“1st Hot Dog,” read a sign next to the display. To the embarassment of CNN and others who picked up the story — to be frank, they didn’t check the facts — it was all just a publicity stunt, aimed at creating interest in an exhibition this summer of real artifacts from the Feltman’s site, the New York Post says.

“The recent discovery by an amateur archaeologist of the ‘140 Year Old Feltman’s Hot Dog’ encased in ice along with a bun, [and] an original receipt from Feltman’s, … was a publicity stunt in the grand tradition of Coney Island ballyhoo,” said Tricia Vita, spokeswoman for the history project.

She said that the hoax was an example of Coney Island’s history of P.T. Barnum-type hype. Even though the ancient hot dog was said to be found “encased in ice” by archaelogists, the story was gobbled right up.

(It was Barnum, I believe, who said a sucker was born every minute. That rate has increased to about every millisecond, thanks to the Internet.)

“I was surprised in the beginning at how many people believed it was true,” Vita said. “But after reading all the buzz about it on Twitter and the Internet, I’m not really that surprised because people want to believe these types of things are true.”

Painted cats: Don’t try this at home

     An email making the rounds depicts cats decked out in bright and dazzling designs — paint jobs, supposedly, that have to be repeated every three months (due to hair growth) and for which owners pay $15,000 or more.

While it’s just the sort of thing pet owners who see their dog or cat as accessories might do, don’t break out the brushes (or dyes), and don’t forget that the true work of art is your dog or cat exactly as he or she naturally is. The email, and the paint jobs, are bogus.

Unfortunately, a lot more people will get the email than will read this (those sorts of emails have way more than nine lives), and the artistically-inclined, yet otherwise idiotic among them might even  entertain thoughts of giving their feline a new look — say something in a day-glo plaid.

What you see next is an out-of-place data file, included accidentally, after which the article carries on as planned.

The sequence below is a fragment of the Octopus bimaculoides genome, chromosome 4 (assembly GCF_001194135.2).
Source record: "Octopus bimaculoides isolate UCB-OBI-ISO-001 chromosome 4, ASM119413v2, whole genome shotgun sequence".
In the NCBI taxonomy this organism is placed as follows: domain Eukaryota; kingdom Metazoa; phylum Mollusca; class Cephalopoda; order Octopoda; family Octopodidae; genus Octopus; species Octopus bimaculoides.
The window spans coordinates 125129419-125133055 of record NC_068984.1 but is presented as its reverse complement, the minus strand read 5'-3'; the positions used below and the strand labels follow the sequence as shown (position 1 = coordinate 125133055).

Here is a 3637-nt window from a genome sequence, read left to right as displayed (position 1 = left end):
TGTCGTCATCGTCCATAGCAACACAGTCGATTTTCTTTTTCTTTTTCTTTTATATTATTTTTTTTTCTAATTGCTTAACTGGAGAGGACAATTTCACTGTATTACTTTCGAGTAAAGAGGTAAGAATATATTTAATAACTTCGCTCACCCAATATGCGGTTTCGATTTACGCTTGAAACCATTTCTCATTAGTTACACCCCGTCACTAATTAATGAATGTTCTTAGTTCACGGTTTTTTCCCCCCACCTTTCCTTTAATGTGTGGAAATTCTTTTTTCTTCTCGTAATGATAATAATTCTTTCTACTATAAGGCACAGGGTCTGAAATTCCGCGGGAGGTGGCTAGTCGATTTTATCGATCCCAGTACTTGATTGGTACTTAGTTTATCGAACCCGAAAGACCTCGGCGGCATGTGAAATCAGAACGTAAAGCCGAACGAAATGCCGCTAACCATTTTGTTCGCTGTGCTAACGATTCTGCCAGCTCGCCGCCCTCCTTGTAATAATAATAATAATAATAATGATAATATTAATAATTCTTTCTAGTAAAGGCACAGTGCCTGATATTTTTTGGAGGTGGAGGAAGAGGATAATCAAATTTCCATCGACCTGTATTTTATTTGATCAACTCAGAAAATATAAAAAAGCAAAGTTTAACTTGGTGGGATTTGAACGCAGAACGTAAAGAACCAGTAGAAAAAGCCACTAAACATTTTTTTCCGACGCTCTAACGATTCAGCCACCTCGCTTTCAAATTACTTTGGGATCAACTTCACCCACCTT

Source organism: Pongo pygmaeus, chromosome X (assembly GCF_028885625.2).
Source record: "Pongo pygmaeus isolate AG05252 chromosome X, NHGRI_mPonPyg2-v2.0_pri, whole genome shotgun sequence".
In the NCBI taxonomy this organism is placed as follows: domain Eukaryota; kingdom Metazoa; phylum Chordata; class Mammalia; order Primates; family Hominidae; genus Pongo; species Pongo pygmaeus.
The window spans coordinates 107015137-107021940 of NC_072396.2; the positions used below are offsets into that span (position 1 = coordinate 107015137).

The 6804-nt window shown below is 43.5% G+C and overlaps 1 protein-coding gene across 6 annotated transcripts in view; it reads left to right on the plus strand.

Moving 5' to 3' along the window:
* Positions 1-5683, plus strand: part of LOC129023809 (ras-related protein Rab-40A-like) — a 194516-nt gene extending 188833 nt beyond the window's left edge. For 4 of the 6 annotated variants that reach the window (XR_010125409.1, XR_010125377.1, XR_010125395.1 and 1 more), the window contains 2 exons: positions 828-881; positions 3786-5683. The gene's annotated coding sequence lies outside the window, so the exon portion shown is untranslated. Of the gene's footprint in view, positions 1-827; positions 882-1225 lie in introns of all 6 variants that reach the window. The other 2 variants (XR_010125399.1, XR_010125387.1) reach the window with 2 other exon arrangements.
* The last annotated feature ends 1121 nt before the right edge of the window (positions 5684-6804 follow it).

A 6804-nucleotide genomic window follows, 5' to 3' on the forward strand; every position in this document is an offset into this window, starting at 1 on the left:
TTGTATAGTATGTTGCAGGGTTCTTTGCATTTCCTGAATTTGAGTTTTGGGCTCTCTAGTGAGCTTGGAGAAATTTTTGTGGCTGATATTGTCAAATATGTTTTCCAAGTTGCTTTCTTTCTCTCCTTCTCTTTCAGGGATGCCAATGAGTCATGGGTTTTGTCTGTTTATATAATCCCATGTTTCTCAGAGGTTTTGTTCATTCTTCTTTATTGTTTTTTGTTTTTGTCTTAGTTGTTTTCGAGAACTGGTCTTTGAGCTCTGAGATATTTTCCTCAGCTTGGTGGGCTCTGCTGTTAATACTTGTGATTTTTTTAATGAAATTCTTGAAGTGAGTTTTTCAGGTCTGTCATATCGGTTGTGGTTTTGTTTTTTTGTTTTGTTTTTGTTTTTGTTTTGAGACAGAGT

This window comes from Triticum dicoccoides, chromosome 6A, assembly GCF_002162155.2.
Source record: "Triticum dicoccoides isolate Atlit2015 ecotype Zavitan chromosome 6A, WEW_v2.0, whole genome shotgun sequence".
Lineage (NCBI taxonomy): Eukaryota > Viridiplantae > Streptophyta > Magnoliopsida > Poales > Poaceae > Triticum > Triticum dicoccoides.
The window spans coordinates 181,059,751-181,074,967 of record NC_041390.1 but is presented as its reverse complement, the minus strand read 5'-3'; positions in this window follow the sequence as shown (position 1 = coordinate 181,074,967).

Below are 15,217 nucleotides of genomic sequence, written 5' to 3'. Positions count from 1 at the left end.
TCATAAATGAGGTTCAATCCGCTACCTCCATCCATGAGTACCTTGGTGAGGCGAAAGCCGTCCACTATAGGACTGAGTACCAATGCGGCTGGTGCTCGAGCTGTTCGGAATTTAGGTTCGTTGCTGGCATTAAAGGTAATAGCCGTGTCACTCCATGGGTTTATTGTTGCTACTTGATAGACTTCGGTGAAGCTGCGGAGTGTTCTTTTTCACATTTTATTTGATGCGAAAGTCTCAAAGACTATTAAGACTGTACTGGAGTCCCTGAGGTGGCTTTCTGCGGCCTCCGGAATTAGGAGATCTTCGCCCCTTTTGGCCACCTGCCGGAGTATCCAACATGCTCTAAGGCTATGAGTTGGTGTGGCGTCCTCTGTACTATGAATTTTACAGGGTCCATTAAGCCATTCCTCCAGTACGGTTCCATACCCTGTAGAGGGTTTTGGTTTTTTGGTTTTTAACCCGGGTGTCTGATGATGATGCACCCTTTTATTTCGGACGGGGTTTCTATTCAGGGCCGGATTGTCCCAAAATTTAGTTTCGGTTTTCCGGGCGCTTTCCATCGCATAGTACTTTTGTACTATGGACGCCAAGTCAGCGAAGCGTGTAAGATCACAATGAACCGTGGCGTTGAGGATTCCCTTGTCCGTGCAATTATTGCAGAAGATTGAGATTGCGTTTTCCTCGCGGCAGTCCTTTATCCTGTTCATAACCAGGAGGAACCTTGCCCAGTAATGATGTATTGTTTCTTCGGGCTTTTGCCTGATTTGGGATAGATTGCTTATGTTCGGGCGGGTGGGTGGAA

But just in case somebody actually needs this warning, I’ll say it again: Don’t paint your cat.

A far safer  route (for you and the cat) would be to just enjoy the spoof.

It all started with “Why Cats Paint,” a fuzzy tongue-in-cheek volume about cats who became accomplished artists, written by Burton Silver and Heather Bush and published in 1994.

That was followed in 2002 with ”Why Paint Cats: (Ten Speed Press), a photo book of cats with brightly colored geometric designs on their faces and bodies, supposedly painted by 23 artists who use cats as their canvas.

Even more people fell for it than the first book.

According to snopes.com, author Silver won’t admit that the illustrations were achieved through computer imaging.

He told the Cleveland Plain-Dealer, “We never comment on the techniques used to create our art, because that’s not the point of the work. We see our role as that of encouraging discussion amongst readers and provoking them to question their value systems.”

Silver, in addition to creating a beautiful book, and pulling off a darned good hoax, did indeed encourage discussion, as evidenced by the fact that, six years after the book was published, its contents are still clogging (1.6 MB) emailboxes boxes across the country.